Emerging trends from Forrester at Infosecurity 2019
Rarely a week seems to go by without another massive data exfiltration coming to light, usually running to the millions of sets of personal data being copied from an organizations vaults, and made available to anyone with a few dollars to spend on illicit information.
While the City of Baltimore’s troubles continue to dominate headlines in the technology press, some companies and organizations continue to exhibit practices that, when cast even in the best of lights, might be considered lackadaisical, such as leaving huge databases unencrypted, unprotected and available on standard ports.
The timing of today’s Infosecurity Europe 2019 event in London could not be better, as cybersecurity professionals, companies and interested parties converge in the UK capital.
Like many of these types of events, there will be plenty of speculation as to what the next few years might bring the online security situation. Particularly apposite for Londoners will be issues surrounding IoT (Internet of Things), as two of the UK’s mobile phone networks (EE and Vodafone) are beginning the roll-out of 5G in that city (plus a handful more across the UK).
But blockchain, cryptography, and, of course, artificial intelligence are all set to play well among the thousands of attendees, exhibitors, and speakers.
YOU MIGHT LIKE
Sue Black champions women in cybersecurity
Like many agencies attending the event, Forrester will be making its presence felt at Infosecurity, especially in a discussion surrounding quantum computing and the emerging technology’s potential effects on cybersecurity in years to come. We spoke to Paul McKay, senior analyst at Forrester, and asked how the situation might play out as quantum becomes a reality.
“What is likely to […] occur is when we get to a situation where a quantum computer is able to decrypt an encrypted message successfully, that in the short term key length sizes are likely to increase somewhat,” he said. Primary uses for quantum might not be found in solving or cracking cryptography at all, McKay surmised. Communication links would be one area that might lead the vanguard, he said.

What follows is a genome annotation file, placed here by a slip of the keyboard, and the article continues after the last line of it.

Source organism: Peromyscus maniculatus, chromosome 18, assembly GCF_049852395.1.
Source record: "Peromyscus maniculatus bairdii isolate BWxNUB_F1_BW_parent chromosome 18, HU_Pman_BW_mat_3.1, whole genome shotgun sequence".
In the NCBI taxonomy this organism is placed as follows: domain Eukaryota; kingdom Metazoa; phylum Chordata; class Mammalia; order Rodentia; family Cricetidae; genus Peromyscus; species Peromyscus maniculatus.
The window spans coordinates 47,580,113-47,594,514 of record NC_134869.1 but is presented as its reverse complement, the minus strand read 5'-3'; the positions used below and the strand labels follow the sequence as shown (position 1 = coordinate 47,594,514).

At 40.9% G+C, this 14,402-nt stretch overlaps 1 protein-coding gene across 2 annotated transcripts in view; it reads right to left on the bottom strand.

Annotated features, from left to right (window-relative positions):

And speaking of vanguards, we considered the potential initial use by malicious parties of new artificial intelligence algorithms– which are at least in part published in the public domain by the scientific community.
It’s up to security companies to take this IP and make proprietary modifications to it to produce “a more optimized implementation of the artificial intelligence that achieves a better result. This derives the company competitive advantage in the market, and they will put effort into protecting such an application,” said McKay.
If you don't have a process to identify, prioritize, and remediate critical vulnerabilities in your environment, you're failing key security responsibilities. Luckily, the #ZeroTrust framework lays everything out for you. https://t.co/5krcG4voxr pic.twitter.com/PHHDlTBKni
— Forrester (@forrester) May 31, 2019
Ethics in artificial intelligence deployment is a hot topic and one that Forrester representatives have spoken on at their events in the US and Europe. The company’s perspective is that “companies in the security industry need to recognize that AI techniques can be used for good and bad purposes and that they should give due consideration to the potential ethical uses of the security innovations we have been seeing in AI in recent years.”
McKay calls for a cybersecurity industry-wide code of conduct based on ethical practice, and to lay out ways in which artificial intelligence IP can be protected from the industry’s adversaries. Perhaps Infosecurity Europe 2019 this week will provide the germinating point for just that. Watch this space.
TechHQ is an official media partner of Infosecurity Europe 2019.